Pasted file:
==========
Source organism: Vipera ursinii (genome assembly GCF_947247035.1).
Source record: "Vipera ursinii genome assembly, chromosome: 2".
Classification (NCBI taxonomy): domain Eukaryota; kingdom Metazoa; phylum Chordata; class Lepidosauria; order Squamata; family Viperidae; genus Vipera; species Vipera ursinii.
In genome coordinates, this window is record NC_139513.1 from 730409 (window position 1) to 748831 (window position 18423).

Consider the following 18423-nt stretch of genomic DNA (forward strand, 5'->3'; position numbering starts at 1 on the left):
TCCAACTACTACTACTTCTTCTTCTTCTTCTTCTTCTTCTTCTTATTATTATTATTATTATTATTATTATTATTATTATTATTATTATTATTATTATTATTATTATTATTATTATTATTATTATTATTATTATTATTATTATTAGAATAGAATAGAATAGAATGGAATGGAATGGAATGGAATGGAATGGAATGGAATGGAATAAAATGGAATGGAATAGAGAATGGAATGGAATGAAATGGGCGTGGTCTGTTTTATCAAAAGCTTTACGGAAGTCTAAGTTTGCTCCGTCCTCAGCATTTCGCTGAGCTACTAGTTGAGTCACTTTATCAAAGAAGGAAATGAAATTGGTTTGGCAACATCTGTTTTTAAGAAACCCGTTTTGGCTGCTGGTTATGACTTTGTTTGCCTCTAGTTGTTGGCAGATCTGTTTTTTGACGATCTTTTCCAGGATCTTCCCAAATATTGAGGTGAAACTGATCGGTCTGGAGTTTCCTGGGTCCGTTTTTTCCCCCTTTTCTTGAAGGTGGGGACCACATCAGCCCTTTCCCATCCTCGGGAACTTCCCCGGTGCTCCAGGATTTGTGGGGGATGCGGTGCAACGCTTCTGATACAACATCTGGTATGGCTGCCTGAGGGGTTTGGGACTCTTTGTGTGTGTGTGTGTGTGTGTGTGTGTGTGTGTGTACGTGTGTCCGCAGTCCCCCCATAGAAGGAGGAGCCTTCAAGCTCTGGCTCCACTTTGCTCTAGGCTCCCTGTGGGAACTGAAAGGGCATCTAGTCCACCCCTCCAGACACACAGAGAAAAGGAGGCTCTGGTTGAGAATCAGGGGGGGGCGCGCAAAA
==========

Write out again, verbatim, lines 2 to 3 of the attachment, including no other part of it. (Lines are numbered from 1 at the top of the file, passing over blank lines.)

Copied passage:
Source record: "Vipera ursinii genome assembly, chromosome: 2".
Classification (NCBI taxonomy): domain Eukaryota; kingdom Metazoa; phylum Chordata; class Lepidosauria; order Squamata; family Viperidae; genus Vipera; species Vipera ursinii.